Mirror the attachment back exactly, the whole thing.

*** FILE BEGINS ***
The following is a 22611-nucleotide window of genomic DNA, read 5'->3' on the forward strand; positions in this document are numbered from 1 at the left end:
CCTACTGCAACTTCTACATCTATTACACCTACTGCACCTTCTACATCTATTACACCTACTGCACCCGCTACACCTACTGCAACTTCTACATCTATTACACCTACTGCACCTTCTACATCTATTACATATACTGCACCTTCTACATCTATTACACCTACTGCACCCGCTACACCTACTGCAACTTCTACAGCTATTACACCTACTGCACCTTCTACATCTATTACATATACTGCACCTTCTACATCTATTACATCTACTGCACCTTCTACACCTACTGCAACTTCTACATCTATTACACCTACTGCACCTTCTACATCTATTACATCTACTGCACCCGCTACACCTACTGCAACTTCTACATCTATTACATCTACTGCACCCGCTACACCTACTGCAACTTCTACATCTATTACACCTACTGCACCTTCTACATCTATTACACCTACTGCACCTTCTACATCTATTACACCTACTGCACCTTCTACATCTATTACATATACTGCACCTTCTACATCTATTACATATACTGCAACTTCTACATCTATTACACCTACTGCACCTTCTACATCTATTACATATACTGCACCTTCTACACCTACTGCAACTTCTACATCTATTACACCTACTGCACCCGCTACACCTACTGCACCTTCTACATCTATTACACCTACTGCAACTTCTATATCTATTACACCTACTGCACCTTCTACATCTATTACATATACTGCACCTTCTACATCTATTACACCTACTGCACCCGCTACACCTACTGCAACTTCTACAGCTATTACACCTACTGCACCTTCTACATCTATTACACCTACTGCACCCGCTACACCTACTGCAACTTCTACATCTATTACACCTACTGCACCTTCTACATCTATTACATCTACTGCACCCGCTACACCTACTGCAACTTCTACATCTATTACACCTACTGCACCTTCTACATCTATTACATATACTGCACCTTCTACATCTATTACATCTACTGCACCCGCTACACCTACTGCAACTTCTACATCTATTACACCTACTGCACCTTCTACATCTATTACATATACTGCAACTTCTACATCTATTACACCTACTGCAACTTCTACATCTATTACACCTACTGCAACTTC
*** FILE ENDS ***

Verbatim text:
The following is a 22611-nucleotide window of genomic DNA, read 5'->3' on the forward strand; positions in this document are numbered from 1 at the left end:
CCTACTGCAACTTCTACATCTATTACACCTACTGCACCTTCTACATCTATTACACCTACTGCACCCGCTACACCTACTGCAACTTCTACATCTATTACACCTACTGCACCTTCTACATCTATTACATATACTGCACCTTCTACATCTATTACACCTACTGCACCCGCTACACCTACTGCAACTTCTACAGCTATTACACCTACTGCACCTTCTACATCTATTACATATACTGCACCTTCTACATCTATTACATCTACTGCACCTTCTACACCTACTGCAACTTCTACATCTATTACACCTACTGCACCTTCTACATCTATTACATCTACTGCACCCGCTACACCTACTGCAACTTCTACATCTATTACATCTACTGCACCCGCTACACCTACTGCAACTTCTACATCTATTACACCTACTGCACCTTCTACATCTATTACACCTACTGCACCTTCTACATCTATTACACCTACTGCACCTTCTACATCTATTACATATACTGCACCTTCTACATCTATTACATATACTGCAACTTCTACATCTATTACACCTACTGCACCTTCTACATCTATTACATATACTGCACCTTCTACACCTACTGCAACTTCTACATCTATTACACCTACTGCACCCGCTACACCTACTGCACCTTCTACATCTATTACACCTACTGCAACTTCTATATCTATTACACCTACTGCACCTTCTACATCTATTACATATACTGCACCTTCTACATCTATTACACCTACTGCACCCGCTACACCTACTGCAACTTCTACAGCTATTACACCTACTGCACCTTCTACATCTATTACACCTACTGCACCCGCTACACCTACTGCAACTTCTACATCTATTACACCTACTGCACCTTCTACATCTATTACATCTACTGCACCCGCTACACCTACTGCAACTTCTACATCTATTACACCTACTGCACCTTCTACATCTATTACATATACTGCACCTTCTACATCTATTACATCTACTGCACCCGCTACACCTACTGCAACTTCTACATCTATTACACCTACTGCACCTTCTACATCTATTACATATACTGCAACTTCTACATCTATTACACCTACTGCAACTTCTACATCTATTACACCTACTGCAACTTC